the Cardinal of Guise has in Spain. The Prince of Conde
has drawn down again towards Chatelherault; the King's
army not being far from him. The Duke of Alva sent word
to the King to give the Prince of Conde battle, promising
that he would follow the Prince of Orange if he entered
France; whereupon the King has sent him a very large
commission not only to take necessaries of his country but
also to enter his walled towns. The Prince of Orange remained at that time upon the borders of Picardy, but his
horsemen rode as far as Compeigne, which greatly amazed
those of the Court. The King has gone towards Melun
minding to raise a new army. The ban and arriere ban are
appointed to assemble at Melun. The 3rd inst. the Prince of
Orange presented his army before Rheims. He minds to
join with the Duke of Deuxponts, who makes a levy of
reiters for the Prince of Conde. A letter sent out of Almain
by the Prince's agent has been intercepted, by which the
Duke of Deuxponts has 8,000 reiters and forty ensigns of
Lansquenets, which are appointed to be in France about the
beginning of December. It is accorded by the said agent
that the towns and castles appertaining to the House of Guise
shall be seized upon and the revenues employed to discharge
the pay of the reiters, but the towns belonging to the King
shall be put into the hands of the Prince of Conde. Upon
these considerations the Duke demands no pay for two
months. Some think that the Prince of Orange will quit
France, the King having lately promised him that he would
use the Emperor's aid and procure his reconciliation with
King Philip. The Duke of Alva has continually followed
on the tail of the Prince.|
|2. The Queen Mother is here demanding 200,000 francs
of the Parisians to furnish the first pay of the reiters.—Paris,
8 Dec. 1568. Signed.|
Add. Endd., with seal. Pp. 4.
|Dec. 8.||2667. Sir Henry Norris to Cecil.|
|The Prince of Orange makes no haste out of France. A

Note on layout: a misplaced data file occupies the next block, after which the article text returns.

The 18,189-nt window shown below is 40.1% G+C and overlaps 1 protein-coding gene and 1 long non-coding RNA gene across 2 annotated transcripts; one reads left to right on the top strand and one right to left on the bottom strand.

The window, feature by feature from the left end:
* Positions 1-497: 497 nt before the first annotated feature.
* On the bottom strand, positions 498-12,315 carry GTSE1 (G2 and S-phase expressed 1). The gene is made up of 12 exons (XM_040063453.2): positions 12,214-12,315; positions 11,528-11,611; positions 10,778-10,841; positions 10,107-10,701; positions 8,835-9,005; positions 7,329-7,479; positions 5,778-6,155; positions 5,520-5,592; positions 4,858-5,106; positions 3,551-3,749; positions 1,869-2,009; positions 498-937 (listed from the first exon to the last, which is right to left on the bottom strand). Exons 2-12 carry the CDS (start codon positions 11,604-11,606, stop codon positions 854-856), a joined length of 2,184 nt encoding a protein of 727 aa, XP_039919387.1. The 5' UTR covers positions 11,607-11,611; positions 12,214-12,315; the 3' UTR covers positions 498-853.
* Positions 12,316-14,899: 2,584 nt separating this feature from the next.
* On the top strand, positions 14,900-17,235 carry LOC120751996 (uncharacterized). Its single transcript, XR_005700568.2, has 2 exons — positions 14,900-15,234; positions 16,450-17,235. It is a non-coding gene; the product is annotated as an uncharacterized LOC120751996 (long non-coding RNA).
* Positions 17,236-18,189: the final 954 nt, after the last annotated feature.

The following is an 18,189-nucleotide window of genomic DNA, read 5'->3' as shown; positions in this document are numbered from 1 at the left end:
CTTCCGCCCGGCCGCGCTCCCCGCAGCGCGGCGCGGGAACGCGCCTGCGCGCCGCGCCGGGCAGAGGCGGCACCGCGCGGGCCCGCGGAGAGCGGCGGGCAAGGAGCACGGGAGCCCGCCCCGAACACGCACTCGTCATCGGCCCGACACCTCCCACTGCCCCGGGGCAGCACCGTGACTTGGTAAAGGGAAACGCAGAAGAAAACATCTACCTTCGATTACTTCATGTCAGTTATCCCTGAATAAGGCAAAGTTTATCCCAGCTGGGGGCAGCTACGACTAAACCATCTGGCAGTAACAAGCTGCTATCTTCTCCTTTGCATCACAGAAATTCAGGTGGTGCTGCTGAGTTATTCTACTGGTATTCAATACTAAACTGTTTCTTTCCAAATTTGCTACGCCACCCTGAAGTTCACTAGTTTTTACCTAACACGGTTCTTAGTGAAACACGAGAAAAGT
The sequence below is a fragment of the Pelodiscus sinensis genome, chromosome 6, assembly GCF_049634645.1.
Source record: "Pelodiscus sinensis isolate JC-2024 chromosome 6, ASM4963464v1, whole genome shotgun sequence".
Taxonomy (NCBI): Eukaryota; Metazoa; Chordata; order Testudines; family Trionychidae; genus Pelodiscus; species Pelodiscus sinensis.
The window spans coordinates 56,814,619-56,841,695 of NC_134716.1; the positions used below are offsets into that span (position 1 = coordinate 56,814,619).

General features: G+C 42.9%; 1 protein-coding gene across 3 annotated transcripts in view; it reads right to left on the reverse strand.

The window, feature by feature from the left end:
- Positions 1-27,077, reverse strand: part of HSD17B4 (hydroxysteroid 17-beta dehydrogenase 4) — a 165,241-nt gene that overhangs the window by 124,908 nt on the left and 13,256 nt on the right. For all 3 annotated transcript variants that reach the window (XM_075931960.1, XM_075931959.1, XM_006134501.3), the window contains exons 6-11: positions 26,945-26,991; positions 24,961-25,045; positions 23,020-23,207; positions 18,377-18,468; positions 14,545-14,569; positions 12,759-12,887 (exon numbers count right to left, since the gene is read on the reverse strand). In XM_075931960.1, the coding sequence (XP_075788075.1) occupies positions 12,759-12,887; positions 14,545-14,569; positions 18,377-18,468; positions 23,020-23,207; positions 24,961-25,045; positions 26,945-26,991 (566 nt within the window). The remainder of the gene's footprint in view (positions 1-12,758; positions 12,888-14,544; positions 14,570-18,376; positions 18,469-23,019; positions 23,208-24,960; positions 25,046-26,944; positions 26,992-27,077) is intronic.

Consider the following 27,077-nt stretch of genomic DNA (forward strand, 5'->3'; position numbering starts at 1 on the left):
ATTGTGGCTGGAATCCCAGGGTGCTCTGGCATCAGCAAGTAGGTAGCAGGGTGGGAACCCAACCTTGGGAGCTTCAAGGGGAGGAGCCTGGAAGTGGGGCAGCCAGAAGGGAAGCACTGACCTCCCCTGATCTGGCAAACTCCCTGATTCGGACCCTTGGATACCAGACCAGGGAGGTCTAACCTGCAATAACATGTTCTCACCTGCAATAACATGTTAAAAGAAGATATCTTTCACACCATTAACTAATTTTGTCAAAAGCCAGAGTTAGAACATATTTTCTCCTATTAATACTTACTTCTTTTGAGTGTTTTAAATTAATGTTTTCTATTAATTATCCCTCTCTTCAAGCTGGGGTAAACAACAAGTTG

skirmish between Counts Montgomery and Brissac near
Lusignan.—Paris, 8 Dec. 1568. Signed.|
Add. Endd., with seal. P. 1.
|Dec. 8.||2668. Sir Henry Norris to Cecil.|
|Sends similar news as that contained in his letter to the
Queen of this date. Thanks him for the comfort which he
has found in his letters, which to others will turn to great
fear in these parts.—Paris, 8 Dec. Signed.|
Add. Endd., with seal. The last sentence in cipher. Pp. 2.
|Dec. 8.||2669. Sir Henry Norris to —|
|Rough draft of a letter concerning the Cardinal of Guise's
mission into Spain.|
Incomplete. Pp. 2.
|Dec. 8.||2670. The Spanish Ambassador to the Queen.|
|Complains that certain Englishmen openly sail out of port,
and having captured ships belonging to the subjects of the
King of Spain, publicly sell the cargoes and detain the crews.
Desires that they and their accomplices may be severely
punished.—London, 8 Dec. 1568. Signed.|
Add. Endd., with seal. Lat. P. ¾.
|Dec. 11.||2671. Parliament of Paris.|
|Extract from the register of the Parliament of Paris,
enjoining search to be made throughout the town twice a
week in all hostelries and other places; and forbidding
mechanics to leave their houses on certain days.—Paris, Dec.
Printed. Fr. P. 1.
|Dec. 14.||2672. The French Ambassador to Cecil.|
|Desires that justice may be executed on certain pirates
who have been arrested at Plymouth for depredations done
by them on a ship of Marseilles.—London, 14 Dec. 1568.
Add. Endd. Fr. P. ¼.
|Dec. 14.||2673. Edict by Charles IX.|
|Depriving all those of the new pretended religion of all
offices held by them under the State.—Melun, 11 Dec. 1568.
Registered at Paris, on 14 Dec.|
Printed pamphlet in Fr. Pp. 8.
|Dec. .||2674. Letters Patent of Charles IX.|
|Letter of Declaration of the King following the Edict of the
25th September suppressing all offices in the judicature, finance,
and elsewhere held by those of the new pretended religion;
with commission for the execution of its contents.—Melun,
Dec. 1568. Published at Paris, 16 Dec. 1568.|
Printed pamphlet. Fr. Pp. 8.
|Dec. 16.||2675. The Spanish Ambassador to Cecil.|
|A certain Spanish ship having been taken by French
pirates and brought into Southampton, he desires that it
and its cargo may be restored to the owners.—London, 16
Dec. 1568. Signed.|
Add. Endd., with seal. Lat. P. ¾.
|Dec. 17.||2676. The Cardinal of Chatillon to Cecil.|
|Desires his favour for Nicholo De la Torre, who has been